Article Review: Reframing research on faculty development

Every once in a while, an education article makes me pause and rethink things.

Faculty development is a concept which I have always taken for granted. Sure, our institution has a multitude of faculty development workshops such as:

  • Giving effective feedback
  • Educator's portfolio
  • Team-based learning

But are these workshops effective? What evidence is there on whether faculty development workshops even make a difference to the educator, learner, or patients? 

This article was written by two of our education gurus at UCSF (Dr. Pat O'Sullivan and Dr. David Irby), who challenge academic institutions to rethink and pursue more research on faculty development. It is a fairly dense read, but it's only because they packed so much goodness in the 8-page commentary.

What are the take-home points?

  • To conduct valuable research on faculty development, we need to rethink how we define faculty development. The framework should focus on 2 communities: the Faculty Development Community and the Workplace Community. Teaching faculty shouldn't focus entirely on their skills in isolation and outside of their workplace. Societal and environmental factors impact their teaching approaches and effectiveness. 
  • The Faculty Development Community consists of the facilitator, program (curriculum and content), organizational context (eg. classroom vs clinical setting), and participants (teachers and affiliated staff). These components are inextricably linked with the greater Workplace Community.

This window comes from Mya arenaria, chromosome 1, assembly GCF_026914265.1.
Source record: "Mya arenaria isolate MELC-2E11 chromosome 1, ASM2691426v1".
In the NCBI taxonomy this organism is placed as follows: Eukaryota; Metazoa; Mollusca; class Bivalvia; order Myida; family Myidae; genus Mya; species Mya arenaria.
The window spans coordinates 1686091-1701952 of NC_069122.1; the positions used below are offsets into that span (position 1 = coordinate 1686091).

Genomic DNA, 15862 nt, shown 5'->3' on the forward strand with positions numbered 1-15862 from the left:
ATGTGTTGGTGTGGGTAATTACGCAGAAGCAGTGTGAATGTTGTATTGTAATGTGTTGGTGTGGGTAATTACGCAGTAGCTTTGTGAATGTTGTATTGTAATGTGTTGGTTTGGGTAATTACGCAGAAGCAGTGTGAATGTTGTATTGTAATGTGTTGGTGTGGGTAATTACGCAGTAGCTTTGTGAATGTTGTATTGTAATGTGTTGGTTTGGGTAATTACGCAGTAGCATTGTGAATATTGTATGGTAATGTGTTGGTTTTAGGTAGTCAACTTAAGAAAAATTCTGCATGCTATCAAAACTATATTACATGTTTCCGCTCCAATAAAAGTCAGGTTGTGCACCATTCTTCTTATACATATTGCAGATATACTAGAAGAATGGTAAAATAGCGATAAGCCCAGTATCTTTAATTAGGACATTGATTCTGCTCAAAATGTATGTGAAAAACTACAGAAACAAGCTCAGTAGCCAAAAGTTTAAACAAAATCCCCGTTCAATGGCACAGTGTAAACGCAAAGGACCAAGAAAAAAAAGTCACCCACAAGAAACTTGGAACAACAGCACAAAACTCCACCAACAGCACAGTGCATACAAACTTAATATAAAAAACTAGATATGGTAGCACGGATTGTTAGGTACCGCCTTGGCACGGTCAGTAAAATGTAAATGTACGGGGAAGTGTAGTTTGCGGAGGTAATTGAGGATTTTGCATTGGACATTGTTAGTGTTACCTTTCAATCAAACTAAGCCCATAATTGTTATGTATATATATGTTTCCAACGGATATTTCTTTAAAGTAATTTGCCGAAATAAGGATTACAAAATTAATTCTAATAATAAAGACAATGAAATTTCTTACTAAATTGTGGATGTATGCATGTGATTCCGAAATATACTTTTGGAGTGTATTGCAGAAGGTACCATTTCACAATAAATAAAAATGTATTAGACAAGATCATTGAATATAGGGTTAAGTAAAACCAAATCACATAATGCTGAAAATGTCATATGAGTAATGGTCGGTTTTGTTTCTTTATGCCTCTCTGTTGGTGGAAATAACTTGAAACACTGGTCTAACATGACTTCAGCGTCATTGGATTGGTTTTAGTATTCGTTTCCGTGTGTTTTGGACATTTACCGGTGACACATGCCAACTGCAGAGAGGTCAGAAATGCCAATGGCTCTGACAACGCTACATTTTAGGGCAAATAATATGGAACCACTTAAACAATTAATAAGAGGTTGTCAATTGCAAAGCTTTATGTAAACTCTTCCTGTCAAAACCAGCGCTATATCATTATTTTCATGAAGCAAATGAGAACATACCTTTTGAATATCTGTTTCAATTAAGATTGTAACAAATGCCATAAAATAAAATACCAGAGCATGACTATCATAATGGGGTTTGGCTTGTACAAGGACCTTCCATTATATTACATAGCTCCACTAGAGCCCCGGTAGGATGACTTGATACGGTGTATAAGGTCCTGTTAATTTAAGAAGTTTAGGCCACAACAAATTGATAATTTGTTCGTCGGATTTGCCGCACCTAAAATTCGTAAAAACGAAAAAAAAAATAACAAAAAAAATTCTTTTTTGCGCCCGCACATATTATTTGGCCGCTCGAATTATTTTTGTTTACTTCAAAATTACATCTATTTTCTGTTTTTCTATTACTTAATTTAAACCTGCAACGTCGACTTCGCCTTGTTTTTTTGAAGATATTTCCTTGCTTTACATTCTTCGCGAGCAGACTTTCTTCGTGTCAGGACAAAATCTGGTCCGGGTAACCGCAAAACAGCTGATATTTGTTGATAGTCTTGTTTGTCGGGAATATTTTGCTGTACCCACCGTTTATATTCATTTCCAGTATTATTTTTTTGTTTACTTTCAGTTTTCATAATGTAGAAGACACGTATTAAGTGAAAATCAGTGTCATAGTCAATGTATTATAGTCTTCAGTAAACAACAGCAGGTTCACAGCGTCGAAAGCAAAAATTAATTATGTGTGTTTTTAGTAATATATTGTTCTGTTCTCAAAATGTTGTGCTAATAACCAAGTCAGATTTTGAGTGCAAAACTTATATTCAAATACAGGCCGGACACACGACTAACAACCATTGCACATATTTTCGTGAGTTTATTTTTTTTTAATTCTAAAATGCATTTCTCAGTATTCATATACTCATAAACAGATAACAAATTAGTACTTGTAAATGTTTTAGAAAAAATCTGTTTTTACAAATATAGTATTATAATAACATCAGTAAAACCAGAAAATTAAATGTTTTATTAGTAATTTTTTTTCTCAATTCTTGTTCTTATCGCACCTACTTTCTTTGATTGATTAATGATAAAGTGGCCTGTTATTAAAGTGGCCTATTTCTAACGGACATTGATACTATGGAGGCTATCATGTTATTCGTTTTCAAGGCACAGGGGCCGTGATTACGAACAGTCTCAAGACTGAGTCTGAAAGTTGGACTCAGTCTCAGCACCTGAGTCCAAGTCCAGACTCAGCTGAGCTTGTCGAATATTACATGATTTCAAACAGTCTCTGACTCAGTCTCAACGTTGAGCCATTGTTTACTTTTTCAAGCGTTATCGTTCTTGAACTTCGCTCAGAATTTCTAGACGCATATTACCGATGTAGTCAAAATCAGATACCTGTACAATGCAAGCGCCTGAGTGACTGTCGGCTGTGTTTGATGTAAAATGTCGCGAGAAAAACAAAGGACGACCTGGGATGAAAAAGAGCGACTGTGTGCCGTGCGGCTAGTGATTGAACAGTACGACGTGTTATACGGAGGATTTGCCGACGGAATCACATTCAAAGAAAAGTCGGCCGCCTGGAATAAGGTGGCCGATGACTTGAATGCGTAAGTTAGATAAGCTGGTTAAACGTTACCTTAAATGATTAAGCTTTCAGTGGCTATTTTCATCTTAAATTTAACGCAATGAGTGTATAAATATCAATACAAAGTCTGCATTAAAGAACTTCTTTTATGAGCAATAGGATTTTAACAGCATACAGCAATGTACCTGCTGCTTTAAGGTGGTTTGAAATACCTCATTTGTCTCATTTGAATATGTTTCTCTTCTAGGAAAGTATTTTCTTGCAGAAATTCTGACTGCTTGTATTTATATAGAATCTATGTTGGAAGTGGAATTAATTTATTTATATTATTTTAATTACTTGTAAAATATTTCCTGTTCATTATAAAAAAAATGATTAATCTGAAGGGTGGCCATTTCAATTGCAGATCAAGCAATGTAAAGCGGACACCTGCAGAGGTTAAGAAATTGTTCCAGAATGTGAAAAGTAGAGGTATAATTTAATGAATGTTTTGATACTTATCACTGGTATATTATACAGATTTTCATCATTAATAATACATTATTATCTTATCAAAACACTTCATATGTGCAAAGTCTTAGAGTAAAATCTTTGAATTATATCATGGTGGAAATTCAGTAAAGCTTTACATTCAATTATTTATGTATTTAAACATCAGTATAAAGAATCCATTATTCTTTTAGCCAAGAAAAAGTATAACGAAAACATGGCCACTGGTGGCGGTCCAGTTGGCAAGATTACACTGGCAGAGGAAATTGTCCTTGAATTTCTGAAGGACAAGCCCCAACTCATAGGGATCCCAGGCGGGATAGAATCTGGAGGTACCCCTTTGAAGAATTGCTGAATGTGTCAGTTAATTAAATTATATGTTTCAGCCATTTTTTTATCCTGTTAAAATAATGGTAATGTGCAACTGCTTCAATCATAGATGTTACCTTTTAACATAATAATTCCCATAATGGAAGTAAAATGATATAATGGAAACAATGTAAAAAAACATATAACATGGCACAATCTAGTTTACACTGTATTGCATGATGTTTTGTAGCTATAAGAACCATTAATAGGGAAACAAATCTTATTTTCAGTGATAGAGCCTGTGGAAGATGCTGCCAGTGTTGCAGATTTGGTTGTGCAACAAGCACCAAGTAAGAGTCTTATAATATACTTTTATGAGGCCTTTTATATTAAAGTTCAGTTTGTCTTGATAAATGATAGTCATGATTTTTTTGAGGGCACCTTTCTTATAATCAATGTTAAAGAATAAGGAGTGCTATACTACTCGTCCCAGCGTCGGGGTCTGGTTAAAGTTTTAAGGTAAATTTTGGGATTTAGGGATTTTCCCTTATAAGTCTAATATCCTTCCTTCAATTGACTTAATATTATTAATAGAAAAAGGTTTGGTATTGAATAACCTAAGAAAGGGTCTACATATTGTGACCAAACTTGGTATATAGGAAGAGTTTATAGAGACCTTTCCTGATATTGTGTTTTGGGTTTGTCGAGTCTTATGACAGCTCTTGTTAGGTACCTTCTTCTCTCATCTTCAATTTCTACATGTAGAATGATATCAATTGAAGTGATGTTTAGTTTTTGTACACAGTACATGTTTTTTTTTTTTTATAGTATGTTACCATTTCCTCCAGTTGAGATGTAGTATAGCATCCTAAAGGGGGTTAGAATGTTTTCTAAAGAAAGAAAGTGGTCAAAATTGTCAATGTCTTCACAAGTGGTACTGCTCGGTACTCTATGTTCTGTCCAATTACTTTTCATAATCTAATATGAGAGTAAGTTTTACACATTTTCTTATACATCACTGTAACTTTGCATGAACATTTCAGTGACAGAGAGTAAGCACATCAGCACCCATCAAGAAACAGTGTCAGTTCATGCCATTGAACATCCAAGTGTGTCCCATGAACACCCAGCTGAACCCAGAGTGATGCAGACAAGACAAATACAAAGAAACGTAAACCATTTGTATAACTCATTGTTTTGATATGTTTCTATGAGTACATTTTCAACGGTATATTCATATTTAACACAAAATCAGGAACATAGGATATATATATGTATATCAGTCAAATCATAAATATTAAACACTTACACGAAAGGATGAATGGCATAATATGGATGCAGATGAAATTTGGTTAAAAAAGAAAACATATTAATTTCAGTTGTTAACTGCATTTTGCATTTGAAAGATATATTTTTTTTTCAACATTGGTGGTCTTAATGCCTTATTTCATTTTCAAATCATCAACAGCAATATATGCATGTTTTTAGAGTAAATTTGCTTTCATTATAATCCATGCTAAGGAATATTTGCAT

• Faculty development is a "social enterprise" rather than a focus on just the individual teacher. That means that perhaps workshops not only include skill development but also working on applying these concepts in the actual workplace with the rest of the organizational team. 
  • Research can look at the interactions between and among the various links in the model above.
  • Educational research should be held to a different standard as traditional outcome-based research because while outcomes are important, process-oriented relationships are just as important. The authors make an eloquent argument on why educational research is unique and should viewed as such. 

The authors make 6 recommendations about faculty development:

  • Promote high-quality, thematic, sustained, and cumulative research programs using various methods/models/paradigms in medical education.
  • Embrace the use of an incremental and cyclical approach to research, as advocated by Bredo, in order to develop a deeper understanding of how faculty development actually works.
  • Test this expanded model of faculty development examining all the components and interrelationships with an emphasis on studying processes to better ascertain their impact on desired outcomes.
  • Test the application of the expanded faculty development model to various learners and career paths.
  • Establish a National Institute or Center for Health Professions Education Research with associated training, career development, investigator-initiated research, and centers of excellent funding mechanisms.
  • Advocate state, local, and private funding to support educational research and faculty development.

I redrew their new enhanced model on faculty development, partly because I have a secret desire to be a professional medical illustrator. Check out this upcoming Friday's Paucis Verbis card where you can see what a real medical professional illustrator can do.

O'Sullivan PS, Irby DM. Reframing research on faculty development. Acad Med. 2011, 86 (4), 421-8. PMID: 21346505

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